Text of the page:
Good Reading is Hard to Find – The Help

18 May

I like to think of myself as a modern, cynical gal. Which is why it is with a heavy heart that I admit I really enjoyed The Help by Kathryn Stockett, a book set in 60s Mississippi in a town that prides itself on its strict racial segregation. It’s told from the perspective of three likeable ladies – Aibileen, a long-suffering black maid who takes professional pride in raising other people’s children; Minnie, a younger, less restrained maid whose temper lands her a job working for a “trashy” white woman snubbed by the society ladies (primarily for her Dolly Parton-esque style choices); and Skeeter, a white university grad who decides to start compiling the maids’ stories, while risking the ire of all of her former friends. Of course, by participating in this covert attack, all three women (but particularly the maids) risk serious physical harm as well, which Stockett smartly reminds us of many times.

I expected to dislike this book, because liking a story about three brave women battling racism, classism and sexism is just too easy, y’know? I jest, of course, but this seems to be the critical consensus when it comes to stories with universally appealing themes. With a quick cover glance and a couple review skims, I was fully prepared to skewer it for being saccharine and shallow. And ok, it’s not the deepest pond in the (forest?).  The baddies are mostly just bad (with the exception of peripheral characters like Skeeter’s mother, who gets cast into the well-meaning but ignorant role). And the victories that all three women manage to wrangle by the end seem a little too convenient – with the exception, again, of Skeeter’s story – two of her main plot arcs remain unresolved (Stockett’s resistance of a happy romantic ending was particularly refreshing). But yeah, on the whole, the good and bad characters all get theirs in the end.

So you can complain about this being optimistic or too simplistic, but it is supremely satisfying and Stockett is a natural storyteller. She weaves these three characters so effortlessly that it takes no time at all to become consumed by their stories. I wouldn’t be surprised if we end up seeing this on the silver screen sometime soon. It’s got cinematic potential all over the place, with its emphasis on strong personalities, sassy humour, and a whole fill-you-with-rage-tug-at-your heartstrings range of emotions.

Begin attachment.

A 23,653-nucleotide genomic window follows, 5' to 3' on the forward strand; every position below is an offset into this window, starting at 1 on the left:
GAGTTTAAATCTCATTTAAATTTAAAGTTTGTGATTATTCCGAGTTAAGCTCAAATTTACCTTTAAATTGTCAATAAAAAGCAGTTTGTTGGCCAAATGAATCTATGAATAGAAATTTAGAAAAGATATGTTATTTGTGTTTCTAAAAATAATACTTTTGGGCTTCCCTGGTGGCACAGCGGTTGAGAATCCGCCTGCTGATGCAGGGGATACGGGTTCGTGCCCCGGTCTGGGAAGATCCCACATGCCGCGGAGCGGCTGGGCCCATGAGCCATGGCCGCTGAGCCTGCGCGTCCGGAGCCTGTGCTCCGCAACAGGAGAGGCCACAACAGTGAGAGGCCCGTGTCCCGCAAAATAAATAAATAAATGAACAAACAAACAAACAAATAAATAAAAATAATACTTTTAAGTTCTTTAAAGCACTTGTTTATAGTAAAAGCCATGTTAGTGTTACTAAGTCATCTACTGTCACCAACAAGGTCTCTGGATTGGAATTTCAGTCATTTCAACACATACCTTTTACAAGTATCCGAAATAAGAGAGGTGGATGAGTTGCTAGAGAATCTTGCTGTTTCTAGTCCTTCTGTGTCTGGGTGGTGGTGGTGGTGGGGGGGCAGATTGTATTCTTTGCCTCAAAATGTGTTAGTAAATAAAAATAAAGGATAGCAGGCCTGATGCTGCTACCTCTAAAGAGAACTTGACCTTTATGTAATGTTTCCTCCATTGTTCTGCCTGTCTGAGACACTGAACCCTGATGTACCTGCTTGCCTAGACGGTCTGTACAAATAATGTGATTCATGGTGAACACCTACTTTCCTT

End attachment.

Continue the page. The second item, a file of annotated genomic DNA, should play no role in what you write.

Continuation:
I loved every moment of it. I admit that it didn’t really blow my socks off in terms of challenging ideas or use of language, but I don’t think it was really going for that. What it does achieve – offering up an inspiring story told by three distinct  narrators – it does so beautifully.

I’ve always hated the idea that we turn to certain books, films, and TV shows to “turn our brains off.” Turning your brain off sounds boring, and this definitely wasn’t that. But it was such a delicious relief, after months of dipping into every book suspiciously, constantly on guard with, “Do I like this? Do I not like this? Why or why not?” to simply fall under a book’s spell until the last page was turned.

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8 Responses to “Good Reading is Hard to Find – The Help”

  1. Buried In Print May 18, 2010 at 6:43 pm #

    Y’know, I had the same reservations and suspicions, and also ended up impressed and satisfied. If it had been “any more neatly tied up with a bow at the end”, I might have felt the experience tarnished; but, as it was, even though parts of the resolution were a wee bit incredible, I was so invested in the characters by that time, that I was willing to set that aside.

    I read a quote somewhere about a writer who said that she had been criticized for giving her characters some happiness as their stories came to a close, and she said that if she didn’t look after them, nobody else would, so it was up to her. And there was an awful lot of sorrow in this book, so I was more-than-contented to allow that Kathryn Stockett “take care” of her characters in the end.

    • Lija May 18, 2010 at 7:02 pm #

      Thank you for expressing something I had a hard time with. Are unhappy endings automatically more sophisticated?

      And yes, you’re right about all of the unhappiness in between that the characters refer to (although those incidents don’t make up so much of the plot that the book focuses on).

  2. obsidianrazor May 18, 2010 at 7:42 pm #

    I saw this today and considered picking it up. I couldn’t help imagining the tutors of my Master & Slave module in Uni talking about it. Alas, I got distracted by a shiny penny.

    • Lija May 19, 2010 at 9:38 am #

      Yeah, get it! I don’t think I’ve read anything about it that wasn’t written by a woman, actually.

      • obsidianrazor May 19, 2010 at 11:09 am #

        The only one by a man I can think of off-hand is Olaudah Equiano’s The Interesting Narrative and Other Writings. But then again that is non-fiction (Unless you believed the rumours that it was ghosted), and he was more of a master and a slave until he became a key figure in the anti-slavery movement.

      • Lija May 19, 2010 at 11:11 am #

        No, I meant anything about this book by a man.

  3. Margo May 18, 2010 at 9:43 pm #

    We are picking this as the next WOM hit – it’s the only PB release of the last few months that has legs, aside from Philip Kerr & (maybe) the Byatt.

    • Lija May 19, 2010 at 9:40 am #

      I had to look up “WOM,” but now I’m picking up what you’re putting down! I’ve heard people say that they envision it as a big hit for book groups, too.

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